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March 9, 2015

BioCentury

Prepping for PCSK9s

By Erin McCallister

How Sanofi should think about pricing/rebates for first-to-market PCSK9 inhibitor?

By securing Priority Review for Praluent alirocumab, Sanofi and Regeneron Pharmaceuticals Inc. deprived Amgen Inc. of what could have been a three-month head start with its competing PCSK9 inhibitor. But the partners also put themselves in the position of going first in what could be a game of chicken with payers.

Thanks to the use of a Priority Review voucher, the BLA for Sanofi and Regeneron’s Praluent alirocumab to treat hypercholesterolemia has a July 24 PDUFA date. Amgen’s PCSK9 inhibitor evolocumab has an Aug. 27 PDUFA date.

The proximity of the expected approvals, and the comparability of the published data on the two mAbs, together make the category ripe for a battle for exclusive formulary placement, with pricing and rebates as the only weapons.

While Sanofi and Regeneron will co-promote Praluent in the U.S., the pharma will lead commercialization. As the first mover, Sanofi has at least three options when it comes to setting the price: set the price for Praluent at the high end of the expected $7,000-$12,000 annual cost range with no rebates; set the price high but offer rebates at launch; or set a lower price and wait until Amgen’s evolocumab is launched to start negotiations with payers.

In the first scenario, Sanofi would catch the ire of payers and gain little in the process as five weeks is not much time to build patient and prescriber preference for a new drug – especially with the prior authorization and step therapy requirements payers are planning to impose.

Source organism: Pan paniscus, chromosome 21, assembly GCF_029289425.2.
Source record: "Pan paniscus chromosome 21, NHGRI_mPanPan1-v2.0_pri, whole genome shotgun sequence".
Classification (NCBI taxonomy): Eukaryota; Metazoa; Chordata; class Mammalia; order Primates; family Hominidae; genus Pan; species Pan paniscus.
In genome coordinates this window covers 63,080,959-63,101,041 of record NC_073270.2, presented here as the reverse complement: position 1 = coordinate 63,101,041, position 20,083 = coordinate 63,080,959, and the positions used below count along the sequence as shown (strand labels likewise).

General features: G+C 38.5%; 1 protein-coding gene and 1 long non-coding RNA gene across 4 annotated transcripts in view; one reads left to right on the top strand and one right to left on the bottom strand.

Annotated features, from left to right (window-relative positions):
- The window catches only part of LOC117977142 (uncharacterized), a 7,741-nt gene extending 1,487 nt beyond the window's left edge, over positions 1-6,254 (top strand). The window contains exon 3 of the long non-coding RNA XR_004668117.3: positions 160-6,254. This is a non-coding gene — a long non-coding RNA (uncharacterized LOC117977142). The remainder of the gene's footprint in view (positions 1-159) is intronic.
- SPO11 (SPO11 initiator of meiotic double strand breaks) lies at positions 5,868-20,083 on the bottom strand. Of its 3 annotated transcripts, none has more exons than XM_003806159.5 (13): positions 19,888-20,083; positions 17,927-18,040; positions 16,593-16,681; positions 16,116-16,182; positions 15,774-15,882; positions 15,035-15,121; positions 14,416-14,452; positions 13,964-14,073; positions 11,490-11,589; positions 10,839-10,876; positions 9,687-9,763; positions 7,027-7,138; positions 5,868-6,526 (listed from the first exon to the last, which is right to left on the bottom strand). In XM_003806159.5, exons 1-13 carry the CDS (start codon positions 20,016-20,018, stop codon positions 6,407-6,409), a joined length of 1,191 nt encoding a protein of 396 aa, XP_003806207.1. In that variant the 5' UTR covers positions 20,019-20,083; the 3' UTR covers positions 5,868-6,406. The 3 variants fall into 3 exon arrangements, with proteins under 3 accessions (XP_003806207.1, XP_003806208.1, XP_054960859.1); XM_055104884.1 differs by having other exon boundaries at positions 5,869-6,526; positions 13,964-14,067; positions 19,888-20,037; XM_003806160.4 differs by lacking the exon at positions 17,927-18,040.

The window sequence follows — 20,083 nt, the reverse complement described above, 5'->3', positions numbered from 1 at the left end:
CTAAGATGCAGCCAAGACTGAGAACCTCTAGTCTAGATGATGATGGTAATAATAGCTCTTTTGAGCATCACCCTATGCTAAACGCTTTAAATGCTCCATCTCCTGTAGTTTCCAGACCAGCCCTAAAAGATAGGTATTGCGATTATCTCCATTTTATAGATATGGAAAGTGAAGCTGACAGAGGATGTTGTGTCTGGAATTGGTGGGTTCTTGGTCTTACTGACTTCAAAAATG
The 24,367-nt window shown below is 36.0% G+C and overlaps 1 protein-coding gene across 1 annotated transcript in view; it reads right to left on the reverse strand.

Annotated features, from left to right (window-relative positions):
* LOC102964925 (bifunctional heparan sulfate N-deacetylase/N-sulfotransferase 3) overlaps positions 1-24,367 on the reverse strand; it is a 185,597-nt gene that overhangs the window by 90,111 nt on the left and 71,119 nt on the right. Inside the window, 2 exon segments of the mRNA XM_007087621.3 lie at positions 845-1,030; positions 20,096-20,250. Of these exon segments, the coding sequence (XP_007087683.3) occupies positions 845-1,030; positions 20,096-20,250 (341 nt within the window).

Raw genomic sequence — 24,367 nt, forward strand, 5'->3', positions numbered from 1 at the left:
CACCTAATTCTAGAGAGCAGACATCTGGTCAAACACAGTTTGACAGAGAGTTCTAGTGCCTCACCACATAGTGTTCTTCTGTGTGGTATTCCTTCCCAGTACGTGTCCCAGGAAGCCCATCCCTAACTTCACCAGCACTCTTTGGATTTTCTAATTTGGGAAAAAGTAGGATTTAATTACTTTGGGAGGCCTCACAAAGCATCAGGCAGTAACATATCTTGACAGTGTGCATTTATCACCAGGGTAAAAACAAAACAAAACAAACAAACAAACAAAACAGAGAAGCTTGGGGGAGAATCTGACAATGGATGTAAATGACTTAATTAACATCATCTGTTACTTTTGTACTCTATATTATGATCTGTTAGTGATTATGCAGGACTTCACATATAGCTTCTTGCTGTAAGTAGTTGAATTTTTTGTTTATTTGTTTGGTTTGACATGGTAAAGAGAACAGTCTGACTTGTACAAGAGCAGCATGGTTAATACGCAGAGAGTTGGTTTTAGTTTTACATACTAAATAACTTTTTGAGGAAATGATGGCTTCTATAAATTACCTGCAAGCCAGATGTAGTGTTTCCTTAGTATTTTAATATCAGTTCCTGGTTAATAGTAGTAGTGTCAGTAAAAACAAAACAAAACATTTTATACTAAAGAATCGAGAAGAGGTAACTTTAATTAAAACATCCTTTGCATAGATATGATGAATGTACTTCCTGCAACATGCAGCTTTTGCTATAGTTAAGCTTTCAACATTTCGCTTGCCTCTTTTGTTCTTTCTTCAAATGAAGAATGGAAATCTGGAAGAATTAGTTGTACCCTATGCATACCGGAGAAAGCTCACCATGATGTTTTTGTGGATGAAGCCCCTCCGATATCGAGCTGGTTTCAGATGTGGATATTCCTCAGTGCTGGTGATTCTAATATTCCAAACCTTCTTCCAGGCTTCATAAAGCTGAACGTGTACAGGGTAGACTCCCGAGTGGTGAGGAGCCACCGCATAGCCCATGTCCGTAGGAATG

If Sanofi instead offers discounts from the start, it could be seen as a show of goodwill, resulting in more relaxed prior authorization or step therapy requirements. It would also put the onus on Amgen to offer similar or even greater discounts.

However, both that scenario and the third option, launching with a lower price, run the risk of leaving money on the table.

Three payers contacted by BioCentury said they would restrict access to only severely ill patients if the launch price is too high and unaccompanied by rebates, while one payer said it would consider giving Praluent exclusive formulary status if the rebates under the second scenario are large enough. Others have said they will wait until both drugs are on the market before wheeling and dealing for exclusive formulary status.

Sanofi wouldn’t comment on how it will price Praluent or on what it has learned from recent commercial missteps with Zaltrap ziv-aflibercept and Lantus insulin glargine in the U.S.

The pharma had to give 50% rebates on cancer drug Zaltrap because the launch price was too high. And in 3Q14, the pharma revealed it was forced to give steep rebates for its diabetes product Lantus insulin glargine to maintain formulary access, resulting in a flat 2015 sales forecast for its diabetes franchise.

The pharma did say it will use its launch experience with Lantus and cardiovascular drug Plavix clopidogrel to help it build market share for Praluent among high-risk patients who either cannot tolerate statins or who need additional LDL control on top of available drugs.

Amgen said it will draw on its experience in bringing its osteoporosis biologic Prolia denosumab to a primary care market.

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